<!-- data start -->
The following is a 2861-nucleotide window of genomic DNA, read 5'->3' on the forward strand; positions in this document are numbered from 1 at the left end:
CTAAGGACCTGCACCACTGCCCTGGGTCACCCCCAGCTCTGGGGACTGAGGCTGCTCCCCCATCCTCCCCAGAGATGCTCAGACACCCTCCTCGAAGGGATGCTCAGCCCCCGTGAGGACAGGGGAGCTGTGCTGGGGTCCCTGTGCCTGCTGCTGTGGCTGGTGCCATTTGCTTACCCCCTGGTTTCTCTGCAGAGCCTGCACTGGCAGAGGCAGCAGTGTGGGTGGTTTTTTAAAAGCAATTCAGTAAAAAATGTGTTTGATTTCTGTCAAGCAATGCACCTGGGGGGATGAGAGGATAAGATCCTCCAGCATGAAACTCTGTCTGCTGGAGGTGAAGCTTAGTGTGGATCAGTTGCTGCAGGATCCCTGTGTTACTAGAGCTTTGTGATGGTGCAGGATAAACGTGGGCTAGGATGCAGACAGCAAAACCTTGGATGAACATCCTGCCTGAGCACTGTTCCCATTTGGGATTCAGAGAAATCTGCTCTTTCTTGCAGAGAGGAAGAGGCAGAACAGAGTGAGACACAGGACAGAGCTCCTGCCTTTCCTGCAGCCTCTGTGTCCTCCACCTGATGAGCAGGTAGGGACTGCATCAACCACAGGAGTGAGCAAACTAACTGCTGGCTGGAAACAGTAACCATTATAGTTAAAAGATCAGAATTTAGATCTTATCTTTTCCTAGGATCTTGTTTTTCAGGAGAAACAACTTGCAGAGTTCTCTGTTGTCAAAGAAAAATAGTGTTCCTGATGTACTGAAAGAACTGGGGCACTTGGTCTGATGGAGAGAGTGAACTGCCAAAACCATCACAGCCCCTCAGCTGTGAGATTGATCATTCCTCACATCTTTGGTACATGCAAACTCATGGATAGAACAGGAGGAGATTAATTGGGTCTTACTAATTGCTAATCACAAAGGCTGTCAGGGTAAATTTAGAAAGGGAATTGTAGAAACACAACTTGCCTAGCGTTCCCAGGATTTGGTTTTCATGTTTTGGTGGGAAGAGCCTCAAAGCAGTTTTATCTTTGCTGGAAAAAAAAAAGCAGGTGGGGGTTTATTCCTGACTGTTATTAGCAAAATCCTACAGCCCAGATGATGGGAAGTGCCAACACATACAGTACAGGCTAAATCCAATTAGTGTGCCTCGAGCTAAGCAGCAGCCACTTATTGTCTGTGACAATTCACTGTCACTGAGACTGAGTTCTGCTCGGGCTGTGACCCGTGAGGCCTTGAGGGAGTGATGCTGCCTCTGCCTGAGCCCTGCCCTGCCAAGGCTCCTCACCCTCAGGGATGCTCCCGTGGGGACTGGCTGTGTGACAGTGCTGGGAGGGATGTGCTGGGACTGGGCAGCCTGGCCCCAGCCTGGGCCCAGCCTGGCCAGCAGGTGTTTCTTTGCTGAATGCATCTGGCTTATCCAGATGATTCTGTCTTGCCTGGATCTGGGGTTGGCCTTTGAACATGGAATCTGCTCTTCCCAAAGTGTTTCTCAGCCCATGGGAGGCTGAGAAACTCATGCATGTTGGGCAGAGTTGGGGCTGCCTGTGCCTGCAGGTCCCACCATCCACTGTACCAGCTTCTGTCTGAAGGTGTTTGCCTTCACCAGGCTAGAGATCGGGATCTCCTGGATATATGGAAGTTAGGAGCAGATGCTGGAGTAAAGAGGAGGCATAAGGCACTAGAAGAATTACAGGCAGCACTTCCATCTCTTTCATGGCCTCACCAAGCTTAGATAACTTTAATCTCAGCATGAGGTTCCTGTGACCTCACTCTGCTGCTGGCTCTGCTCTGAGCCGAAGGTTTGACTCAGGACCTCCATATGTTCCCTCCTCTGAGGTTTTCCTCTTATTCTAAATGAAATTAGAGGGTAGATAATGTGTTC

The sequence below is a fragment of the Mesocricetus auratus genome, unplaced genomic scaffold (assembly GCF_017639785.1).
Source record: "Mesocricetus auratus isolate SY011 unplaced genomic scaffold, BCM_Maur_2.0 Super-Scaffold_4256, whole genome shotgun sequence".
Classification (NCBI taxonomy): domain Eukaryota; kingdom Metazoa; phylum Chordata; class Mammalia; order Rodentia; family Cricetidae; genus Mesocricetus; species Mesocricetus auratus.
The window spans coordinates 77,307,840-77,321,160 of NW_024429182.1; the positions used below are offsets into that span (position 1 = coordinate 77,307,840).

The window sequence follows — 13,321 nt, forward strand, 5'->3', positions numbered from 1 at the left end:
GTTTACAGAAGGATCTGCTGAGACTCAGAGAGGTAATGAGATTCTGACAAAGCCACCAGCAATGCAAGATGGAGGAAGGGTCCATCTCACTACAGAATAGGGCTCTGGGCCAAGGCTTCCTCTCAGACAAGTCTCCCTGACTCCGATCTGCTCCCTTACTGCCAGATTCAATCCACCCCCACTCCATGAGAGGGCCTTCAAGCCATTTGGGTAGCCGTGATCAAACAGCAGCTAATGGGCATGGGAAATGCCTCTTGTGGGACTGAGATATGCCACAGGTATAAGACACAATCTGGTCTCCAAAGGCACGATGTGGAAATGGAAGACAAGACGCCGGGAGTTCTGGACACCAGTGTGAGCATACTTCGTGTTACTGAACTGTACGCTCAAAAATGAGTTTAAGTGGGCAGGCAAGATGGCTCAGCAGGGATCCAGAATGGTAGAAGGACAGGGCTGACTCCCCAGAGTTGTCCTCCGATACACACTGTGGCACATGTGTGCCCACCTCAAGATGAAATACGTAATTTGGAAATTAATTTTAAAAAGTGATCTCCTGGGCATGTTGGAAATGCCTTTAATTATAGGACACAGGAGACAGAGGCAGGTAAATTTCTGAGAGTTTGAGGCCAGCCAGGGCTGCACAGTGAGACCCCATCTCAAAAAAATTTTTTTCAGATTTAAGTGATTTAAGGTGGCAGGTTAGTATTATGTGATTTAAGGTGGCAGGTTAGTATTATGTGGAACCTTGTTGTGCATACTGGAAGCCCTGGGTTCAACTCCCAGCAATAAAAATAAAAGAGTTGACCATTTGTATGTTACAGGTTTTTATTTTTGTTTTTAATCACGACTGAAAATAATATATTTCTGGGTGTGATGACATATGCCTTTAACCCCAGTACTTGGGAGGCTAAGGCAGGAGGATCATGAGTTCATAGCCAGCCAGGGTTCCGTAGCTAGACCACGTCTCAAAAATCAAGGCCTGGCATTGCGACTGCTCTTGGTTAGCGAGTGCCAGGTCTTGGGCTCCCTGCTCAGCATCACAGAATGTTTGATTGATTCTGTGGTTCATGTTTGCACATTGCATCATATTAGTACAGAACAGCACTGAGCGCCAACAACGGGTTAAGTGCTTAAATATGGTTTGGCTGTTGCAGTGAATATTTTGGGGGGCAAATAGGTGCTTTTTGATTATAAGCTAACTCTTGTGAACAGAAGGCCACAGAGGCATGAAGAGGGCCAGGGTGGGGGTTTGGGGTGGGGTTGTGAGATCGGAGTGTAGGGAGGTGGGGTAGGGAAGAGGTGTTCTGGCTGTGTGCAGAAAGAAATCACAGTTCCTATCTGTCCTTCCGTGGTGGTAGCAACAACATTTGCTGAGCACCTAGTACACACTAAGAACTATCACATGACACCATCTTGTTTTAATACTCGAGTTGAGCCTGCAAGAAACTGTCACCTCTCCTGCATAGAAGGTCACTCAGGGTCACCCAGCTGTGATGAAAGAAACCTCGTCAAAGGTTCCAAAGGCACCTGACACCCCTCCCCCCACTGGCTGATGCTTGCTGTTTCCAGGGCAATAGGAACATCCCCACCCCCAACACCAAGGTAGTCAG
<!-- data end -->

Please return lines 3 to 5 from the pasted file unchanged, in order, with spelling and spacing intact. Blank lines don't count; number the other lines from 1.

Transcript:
The sequence below is a fragment of the Mesocricetus auratus genome, unplaced genomic scaffold (assembly GCF_017639785.1).
Source record: "Mesocricetus auratus isolate SY011 unplaced genomic scaffold, BCM_Maur_2.0 Super-Scaffold_4256, whole genome shotgun sequence".
Classification (NCBI taxonomy): domain Eukaryota; kingdom Metazoa; phylum Chordata; class Mammalia; order Rodentia; family Cricetidae; genus Mesocricetus; species Mesocricetus auratus.